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Engineering Tomorrow’s Medical Therapies - Ubiquitous problem solving

Event organised by Ingenieurs et Scientifique de France

09 November 2020

This event has now ended


What do planes, flowing blood, ship propellers, solid tumours, and spinal discs have in common?

Engineering is not just a set of skills, but a way of thinking that leads to unconventional and ubiquitous problem-solving. Core expertise in fluid mechanics, heat and mass transfer, acoustics and waves, and control engineering can find wide-ranging applicability across several medical disciplines ranging from transplantation to oncology, orthopaedic surgery, dermatology and even immunology. 

This lecture will first describe the development of the worlds’ first normothermic organ perfusion device, intended to fool organs intended for transplantation into thinking that they are still inside the body during preservation. From initial concept to pre-clinical validation, first-in-human trials and widespread commercial and clinical adoption, the challenges and opportunities associated with translating research into technology to achieve biomedical impact will be discussed.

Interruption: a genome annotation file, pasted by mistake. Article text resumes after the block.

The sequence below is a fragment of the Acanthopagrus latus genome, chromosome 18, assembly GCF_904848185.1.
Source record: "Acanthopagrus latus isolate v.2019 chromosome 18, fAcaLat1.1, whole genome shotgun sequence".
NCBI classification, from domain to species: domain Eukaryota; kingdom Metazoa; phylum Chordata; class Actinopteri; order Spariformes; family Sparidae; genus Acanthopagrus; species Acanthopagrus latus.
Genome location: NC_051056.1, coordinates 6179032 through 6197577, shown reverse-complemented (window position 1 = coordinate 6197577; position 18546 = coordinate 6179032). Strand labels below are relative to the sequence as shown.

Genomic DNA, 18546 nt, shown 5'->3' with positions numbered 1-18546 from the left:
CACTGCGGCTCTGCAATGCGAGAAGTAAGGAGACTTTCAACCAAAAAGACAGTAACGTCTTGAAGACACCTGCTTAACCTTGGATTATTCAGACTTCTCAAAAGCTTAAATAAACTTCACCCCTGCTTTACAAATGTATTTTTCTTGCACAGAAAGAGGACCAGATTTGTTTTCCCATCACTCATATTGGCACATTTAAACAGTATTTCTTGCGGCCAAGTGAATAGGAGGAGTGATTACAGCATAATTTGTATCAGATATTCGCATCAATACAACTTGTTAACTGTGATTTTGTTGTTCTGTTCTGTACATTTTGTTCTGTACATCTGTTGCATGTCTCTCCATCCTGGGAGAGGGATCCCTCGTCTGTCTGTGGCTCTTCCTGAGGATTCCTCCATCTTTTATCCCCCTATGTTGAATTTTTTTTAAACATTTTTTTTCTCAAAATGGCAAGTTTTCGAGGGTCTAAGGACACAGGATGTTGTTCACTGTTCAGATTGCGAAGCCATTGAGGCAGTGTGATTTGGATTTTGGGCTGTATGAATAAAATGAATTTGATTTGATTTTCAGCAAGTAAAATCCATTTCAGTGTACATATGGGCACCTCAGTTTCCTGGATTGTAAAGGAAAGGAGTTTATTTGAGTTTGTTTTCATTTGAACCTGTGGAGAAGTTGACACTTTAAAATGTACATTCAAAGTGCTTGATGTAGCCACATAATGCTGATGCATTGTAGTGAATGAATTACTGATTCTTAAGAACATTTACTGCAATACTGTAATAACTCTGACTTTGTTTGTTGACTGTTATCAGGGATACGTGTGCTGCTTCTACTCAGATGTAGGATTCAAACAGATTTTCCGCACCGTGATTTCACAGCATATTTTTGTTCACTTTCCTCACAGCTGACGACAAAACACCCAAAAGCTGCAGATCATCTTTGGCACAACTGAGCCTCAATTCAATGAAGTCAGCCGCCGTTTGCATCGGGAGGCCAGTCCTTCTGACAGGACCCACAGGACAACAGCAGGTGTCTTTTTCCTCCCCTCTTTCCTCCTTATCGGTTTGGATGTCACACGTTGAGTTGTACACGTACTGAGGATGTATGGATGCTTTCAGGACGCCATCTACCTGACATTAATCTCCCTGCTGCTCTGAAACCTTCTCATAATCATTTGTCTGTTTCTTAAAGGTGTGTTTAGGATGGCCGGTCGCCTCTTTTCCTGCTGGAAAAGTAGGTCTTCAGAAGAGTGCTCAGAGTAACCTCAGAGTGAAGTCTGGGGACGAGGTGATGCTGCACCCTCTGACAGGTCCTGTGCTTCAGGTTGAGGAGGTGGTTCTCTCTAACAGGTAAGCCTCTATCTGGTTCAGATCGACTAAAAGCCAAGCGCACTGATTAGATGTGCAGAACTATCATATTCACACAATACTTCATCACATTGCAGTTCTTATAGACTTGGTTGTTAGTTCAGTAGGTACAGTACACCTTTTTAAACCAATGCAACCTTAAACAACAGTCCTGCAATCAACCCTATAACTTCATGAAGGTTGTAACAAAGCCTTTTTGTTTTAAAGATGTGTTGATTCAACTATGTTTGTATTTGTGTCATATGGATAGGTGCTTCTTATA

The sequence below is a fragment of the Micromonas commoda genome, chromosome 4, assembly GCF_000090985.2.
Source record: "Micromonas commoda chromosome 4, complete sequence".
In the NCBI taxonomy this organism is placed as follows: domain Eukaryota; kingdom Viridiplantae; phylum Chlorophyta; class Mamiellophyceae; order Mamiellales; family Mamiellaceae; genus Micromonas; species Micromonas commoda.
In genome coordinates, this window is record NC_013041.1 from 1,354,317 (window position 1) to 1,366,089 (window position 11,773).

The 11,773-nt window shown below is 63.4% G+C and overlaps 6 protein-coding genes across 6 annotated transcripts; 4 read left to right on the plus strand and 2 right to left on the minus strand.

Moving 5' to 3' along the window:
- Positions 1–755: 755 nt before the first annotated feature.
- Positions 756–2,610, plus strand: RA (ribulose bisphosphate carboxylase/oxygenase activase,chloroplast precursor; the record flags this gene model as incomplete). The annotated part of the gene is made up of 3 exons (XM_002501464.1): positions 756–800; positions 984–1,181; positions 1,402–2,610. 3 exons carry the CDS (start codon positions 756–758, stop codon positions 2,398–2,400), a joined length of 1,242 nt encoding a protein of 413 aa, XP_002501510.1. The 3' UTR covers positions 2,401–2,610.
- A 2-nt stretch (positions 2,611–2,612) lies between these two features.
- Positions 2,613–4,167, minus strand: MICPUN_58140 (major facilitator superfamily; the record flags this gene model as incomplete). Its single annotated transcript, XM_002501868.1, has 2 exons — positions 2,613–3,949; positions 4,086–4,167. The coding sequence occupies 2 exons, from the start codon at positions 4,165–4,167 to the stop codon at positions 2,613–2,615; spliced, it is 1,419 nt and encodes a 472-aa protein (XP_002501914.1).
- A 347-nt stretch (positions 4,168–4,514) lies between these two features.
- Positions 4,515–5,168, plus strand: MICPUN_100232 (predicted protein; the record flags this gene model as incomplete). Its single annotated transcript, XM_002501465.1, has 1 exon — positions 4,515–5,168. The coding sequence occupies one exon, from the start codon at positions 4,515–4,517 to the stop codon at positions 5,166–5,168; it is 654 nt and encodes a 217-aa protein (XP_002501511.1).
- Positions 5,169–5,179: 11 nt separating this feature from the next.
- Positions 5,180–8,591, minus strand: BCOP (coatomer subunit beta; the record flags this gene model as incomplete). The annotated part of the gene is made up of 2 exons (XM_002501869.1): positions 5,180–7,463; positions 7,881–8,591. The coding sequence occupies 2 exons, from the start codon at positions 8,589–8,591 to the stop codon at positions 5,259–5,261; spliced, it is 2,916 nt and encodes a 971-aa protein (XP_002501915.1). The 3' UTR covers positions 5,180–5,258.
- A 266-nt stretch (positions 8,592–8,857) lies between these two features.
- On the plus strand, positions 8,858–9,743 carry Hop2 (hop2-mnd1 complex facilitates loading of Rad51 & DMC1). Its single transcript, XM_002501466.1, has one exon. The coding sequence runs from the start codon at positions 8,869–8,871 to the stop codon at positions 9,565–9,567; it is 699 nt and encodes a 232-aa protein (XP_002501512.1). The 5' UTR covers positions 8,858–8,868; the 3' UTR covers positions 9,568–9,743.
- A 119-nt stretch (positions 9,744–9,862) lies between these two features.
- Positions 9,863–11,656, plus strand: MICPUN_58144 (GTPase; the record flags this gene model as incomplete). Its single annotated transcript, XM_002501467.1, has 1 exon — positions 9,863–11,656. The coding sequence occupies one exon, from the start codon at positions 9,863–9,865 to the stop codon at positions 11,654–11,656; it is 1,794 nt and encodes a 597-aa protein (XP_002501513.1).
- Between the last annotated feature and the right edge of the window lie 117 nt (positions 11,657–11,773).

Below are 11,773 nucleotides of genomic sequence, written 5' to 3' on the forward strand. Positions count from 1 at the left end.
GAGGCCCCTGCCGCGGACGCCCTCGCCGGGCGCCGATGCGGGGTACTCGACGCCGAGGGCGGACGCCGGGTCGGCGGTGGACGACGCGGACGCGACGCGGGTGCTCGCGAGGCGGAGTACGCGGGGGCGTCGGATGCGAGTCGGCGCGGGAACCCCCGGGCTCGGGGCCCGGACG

The portability of engineering skills into other disciplines will then be explored. The concepts of sheer stress and yield strength are just as applicable to human cells and biological tissues as they are to man-made structures. Mechanical and thermal stresses caused by physical modalities, such as ultrasound, can be exploited to enable non-invasive and minimally invasive surgery to destroy, repair or replace tissues selectively at depth within the body. Repairing the intervertebral disc to restore spinal function will be put forward as a case study.

In cancer, tumour physiology presents a formidable barrier to the delivery of current and emerging anticancer therapeutics, including small-molecule-containing nanomedicines, oncolytic viruses, and therapeutic antibodies. Engineering-based approaches for enhancing mass transport thus have a major role to play in enabling drugs to overcome the elevated intratumoural pressure, sparse vascularity and dense extracellular matrix encountered in the majority of solid tumours. These physical transport mechanisms are also directly applicable to facilitating transport of vaccines across the skin, and in stimulating immune responses in patients, further enhancing the relevance and potential impact of engineering in helping the world move past the recent Covid-19 pandemic.

For more information please contact:

Shelly-Ann Russell